A nation in time, in seven charts.

Change is complex, particularly at the scale of a nation 300 million strong.

It doesn't proceed smoothly or at the same rate among all age, racial, or ethnic groups. And yet: some of the movements—like the increase in support of gay marriage or interracial relationships or the decline of religious affiliation—are so clearly defined as to seem inexorable now. 

Pew Research's new report, The Next America, provides a portrait of these demographic and cultural shifts. It's filled with fascinating details about who Americans are, what we believe, and how both of those things have changed over the last several decades. 

We're a nation returning to its immigrant roots

Where more people are marrying outside the racial group they were born into.

We're a nation that increasingly supports gay marriage 

And the legalization of marijuana, though the trend is less clear and the generational differences larger.

Each successive generation has fewer members who are religiously affiliated, but the large majority of people still claim a religion.

And we know that we're a divided nation, politically, financially, racially, and by place of birth.

 

This post originally appeared on The Atlantic.

About the Author

Most Popular

  1. photo: San Diego's Trolley
    Transportation

    Out of Darkness, Light Rail!

    In an era of austere federal funding for urban public transportation, light rail seemed to make sense. Did the little trains of the 1980s pull their own weight?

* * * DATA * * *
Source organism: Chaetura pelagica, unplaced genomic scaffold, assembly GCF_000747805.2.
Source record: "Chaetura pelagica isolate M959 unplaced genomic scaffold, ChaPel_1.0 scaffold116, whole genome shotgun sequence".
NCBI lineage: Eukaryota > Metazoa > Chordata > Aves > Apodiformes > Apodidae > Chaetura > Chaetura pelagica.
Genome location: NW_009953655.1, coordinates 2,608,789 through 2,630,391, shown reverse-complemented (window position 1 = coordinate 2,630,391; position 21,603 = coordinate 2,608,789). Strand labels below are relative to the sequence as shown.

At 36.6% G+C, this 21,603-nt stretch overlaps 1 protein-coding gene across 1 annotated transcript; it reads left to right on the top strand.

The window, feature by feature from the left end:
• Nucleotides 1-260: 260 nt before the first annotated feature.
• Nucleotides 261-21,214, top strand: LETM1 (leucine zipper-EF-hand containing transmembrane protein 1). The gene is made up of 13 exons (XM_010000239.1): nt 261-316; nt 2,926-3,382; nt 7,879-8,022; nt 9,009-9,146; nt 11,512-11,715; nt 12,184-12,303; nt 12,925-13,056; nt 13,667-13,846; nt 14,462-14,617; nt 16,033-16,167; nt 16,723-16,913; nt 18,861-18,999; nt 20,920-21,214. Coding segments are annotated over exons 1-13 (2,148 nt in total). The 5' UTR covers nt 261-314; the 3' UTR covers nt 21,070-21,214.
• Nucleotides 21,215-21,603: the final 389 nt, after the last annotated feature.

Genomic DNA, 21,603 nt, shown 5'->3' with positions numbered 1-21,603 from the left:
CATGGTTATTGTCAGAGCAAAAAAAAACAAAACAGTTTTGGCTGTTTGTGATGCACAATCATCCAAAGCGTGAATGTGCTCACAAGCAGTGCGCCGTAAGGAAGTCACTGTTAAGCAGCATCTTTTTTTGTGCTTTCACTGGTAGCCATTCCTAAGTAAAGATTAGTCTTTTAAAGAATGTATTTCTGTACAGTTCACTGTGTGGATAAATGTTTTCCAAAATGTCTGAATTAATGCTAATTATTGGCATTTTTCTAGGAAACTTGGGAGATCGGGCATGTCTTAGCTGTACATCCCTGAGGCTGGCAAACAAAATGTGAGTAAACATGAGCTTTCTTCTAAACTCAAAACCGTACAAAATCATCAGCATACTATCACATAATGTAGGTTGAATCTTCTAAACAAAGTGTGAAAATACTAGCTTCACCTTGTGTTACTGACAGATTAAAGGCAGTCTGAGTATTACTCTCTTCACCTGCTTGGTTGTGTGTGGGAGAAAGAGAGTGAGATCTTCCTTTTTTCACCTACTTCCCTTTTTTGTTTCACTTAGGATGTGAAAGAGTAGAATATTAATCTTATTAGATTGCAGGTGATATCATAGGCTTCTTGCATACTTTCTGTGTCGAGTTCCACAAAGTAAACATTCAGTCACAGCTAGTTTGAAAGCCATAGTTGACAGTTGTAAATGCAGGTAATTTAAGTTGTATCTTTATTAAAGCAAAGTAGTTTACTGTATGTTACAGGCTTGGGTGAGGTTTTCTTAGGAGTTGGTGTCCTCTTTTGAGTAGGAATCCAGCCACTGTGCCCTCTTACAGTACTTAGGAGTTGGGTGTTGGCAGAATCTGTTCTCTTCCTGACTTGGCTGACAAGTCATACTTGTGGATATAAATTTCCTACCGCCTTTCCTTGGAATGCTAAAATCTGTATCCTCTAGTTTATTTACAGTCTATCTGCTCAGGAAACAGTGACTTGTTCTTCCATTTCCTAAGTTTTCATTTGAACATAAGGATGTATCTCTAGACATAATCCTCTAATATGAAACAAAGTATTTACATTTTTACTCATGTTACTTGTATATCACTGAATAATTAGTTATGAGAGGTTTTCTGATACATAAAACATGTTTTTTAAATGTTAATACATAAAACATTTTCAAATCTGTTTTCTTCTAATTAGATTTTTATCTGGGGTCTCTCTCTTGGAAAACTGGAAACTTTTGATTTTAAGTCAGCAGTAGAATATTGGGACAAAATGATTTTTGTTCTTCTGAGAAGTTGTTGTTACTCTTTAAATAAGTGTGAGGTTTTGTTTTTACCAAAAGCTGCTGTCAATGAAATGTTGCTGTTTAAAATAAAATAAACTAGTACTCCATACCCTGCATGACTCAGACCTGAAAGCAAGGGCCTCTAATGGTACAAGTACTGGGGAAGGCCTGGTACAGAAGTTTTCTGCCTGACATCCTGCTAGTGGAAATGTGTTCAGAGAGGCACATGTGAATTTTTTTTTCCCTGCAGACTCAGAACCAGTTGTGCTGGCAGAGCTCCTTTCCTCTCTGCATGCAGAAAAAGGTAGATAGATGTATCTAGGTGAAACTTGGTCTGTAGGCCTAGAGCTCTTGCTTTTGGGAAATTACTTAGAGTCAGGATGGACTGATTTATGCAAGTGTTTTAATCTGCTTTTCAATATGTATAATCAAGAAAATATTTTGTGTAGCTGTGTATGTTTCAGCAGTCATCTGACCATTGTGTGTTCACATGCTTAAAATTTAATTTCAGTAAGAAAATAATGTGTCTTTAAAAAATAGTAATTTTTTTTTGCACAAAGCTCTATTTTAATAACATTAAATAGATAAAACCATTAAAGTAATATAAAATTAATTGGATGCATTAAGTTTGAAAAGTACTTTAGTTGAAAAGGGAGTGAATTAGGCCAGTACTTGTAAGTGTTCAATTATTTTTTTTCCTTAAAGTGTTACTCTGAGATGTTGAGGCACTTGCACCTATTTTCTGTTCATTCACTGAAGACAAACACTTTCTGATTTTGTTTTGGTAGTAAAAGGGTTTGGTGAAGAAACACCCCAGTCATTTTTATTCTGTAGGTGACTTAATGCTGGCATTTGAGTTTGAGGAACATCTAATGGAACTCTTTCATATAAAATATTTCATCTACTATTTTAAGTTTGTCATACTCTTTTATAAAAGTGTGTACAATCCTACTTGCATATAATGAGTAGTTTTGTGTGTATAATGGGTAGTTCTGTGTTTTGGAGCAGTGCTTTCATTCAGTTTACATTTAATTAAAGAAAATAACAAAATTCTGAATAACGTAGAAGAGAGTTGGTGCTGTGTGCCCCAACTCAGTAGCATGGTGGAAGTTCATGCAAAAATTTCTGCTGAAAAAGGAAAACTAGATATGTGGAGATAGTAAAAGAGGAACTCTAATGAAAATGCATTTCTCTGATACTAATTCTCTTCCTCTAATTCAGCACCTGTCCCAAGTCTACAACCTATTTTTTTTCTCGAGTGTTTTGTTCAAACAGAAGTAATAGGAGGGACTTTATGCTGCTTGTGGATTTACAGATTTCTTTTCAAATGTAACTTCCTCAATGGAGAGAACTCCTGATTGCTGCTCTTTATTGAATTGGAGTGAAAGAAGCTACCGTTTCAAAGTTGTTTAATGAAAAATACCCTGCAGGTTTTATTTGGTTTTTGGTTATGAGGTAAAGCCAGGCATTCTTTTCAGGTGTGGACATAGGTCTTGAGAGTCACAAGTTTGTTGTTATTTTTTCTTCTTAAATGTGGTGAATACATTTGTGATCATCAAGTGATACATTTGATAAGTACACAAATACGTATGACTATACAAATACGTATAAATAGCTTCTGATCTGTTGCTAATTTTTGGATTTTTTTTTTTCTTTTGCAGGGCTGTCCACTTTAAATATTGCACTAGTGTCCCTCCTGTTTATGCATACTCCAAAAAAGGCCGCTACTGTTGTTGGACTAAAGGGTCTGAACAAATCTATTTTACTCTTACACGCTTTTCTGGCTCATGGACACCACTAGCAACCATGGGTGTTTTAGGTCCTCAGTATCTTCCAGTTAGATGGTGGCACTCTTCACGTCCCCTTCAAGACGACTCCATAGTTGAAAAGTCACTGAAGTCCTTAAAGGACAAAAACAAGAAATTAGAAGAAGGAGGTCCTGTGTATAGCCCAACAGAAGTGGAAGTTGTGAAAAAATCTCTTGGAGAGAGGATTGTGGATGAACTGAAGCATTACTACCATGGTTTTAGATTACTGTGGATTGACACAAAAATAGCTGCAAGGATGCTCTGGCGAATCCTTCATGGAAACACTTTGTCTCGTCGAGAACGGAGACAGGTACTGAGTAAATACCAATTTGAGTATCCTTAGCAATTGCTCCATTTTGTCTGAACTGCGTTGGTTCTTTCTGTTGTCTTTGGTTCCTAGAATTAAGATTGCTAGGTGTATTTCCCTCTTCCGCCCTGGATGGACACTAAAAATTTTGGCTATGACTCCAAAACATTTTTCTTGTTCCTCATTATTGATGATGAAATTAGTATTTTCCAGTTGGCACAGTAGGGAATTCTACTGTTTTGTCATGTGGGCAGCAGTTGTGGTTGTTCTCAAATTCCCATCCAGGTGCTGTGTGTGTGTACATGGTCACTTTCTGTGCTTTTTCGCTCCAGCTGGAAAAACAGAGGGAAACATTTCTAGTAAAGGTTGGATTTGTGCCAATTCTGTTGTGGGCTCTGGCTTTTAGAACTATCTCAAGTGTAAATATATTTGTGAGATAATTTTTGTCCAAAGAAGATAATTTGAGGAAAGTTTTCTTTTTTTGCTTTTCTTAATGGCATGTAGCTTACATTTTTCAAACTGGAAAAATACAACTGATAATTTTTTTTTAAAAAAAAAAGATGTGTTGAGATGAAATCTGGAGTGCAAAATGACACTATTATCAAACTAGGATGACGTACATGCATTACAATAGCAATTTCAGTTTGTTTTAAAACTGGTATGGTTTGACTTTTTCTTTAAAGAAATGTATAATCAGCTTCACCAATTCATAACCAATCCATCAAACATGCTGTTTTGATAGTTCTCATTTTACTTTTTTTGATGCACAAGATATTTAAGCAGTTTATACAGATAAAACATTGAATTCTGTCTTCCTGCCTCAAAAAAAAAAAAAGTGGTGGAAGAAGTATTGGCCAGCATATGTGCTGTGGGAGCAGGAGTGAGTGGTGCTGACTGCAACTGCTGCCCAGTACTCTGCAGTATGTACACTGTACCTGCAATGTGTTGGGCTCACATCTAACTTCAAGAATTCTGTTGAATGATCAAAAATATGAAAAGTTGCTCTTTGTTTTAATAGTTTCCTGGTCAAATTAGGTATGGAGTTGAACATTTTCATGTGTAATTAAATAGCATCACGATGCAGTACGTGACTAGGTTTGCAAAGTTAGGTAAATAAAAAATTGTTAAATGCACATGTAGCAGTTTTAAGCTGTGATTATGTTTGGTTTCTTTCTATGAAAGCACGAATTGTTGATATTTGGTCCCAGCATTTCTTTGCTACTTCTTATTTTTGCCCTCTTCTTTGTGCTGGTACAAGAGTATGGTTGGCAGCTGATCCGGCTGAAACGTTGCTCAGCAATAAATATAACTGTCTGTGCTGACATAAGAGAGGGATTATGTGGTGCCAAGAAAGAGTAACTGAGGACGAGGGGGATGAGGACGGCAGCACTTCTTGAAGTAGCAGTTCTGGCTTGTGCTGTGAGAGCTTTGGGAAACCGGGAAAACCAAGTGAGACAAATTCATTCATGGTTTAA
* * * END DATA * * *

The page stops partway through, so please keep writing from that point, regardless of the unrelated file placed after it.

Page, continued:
2. Equity

    What ‘Livability’ Looks Like for Black Women

    Livability indexes can obscure the experiences of non-white people. CityLab analyzed the outcomes just for black women, for a different kind of ranking.

  3. Design

    Why Amsterdam’s Canal Houses Have Endured for 300 Years

    A different kind of wealth distribution in 17th-century Amsterdam paved the way for its quintessential home design.

  4. photo: San Francisco skyline
    Equity

    Would Capping Office Space Ease San Francisco’s Housing Crunch?

    Proposition E would put a moratorium on new commercial real estate if affordable housing goals aren’t met. But critics aren’t convinced it would be effective.   

  5. Design

    Before Paris’s Modern-Day Studios, There Were Chambres de Bonne

    Tiny upper-floor “maids’ rooms” have helped drive down local assumptions about exactly how small a livable home can be.

×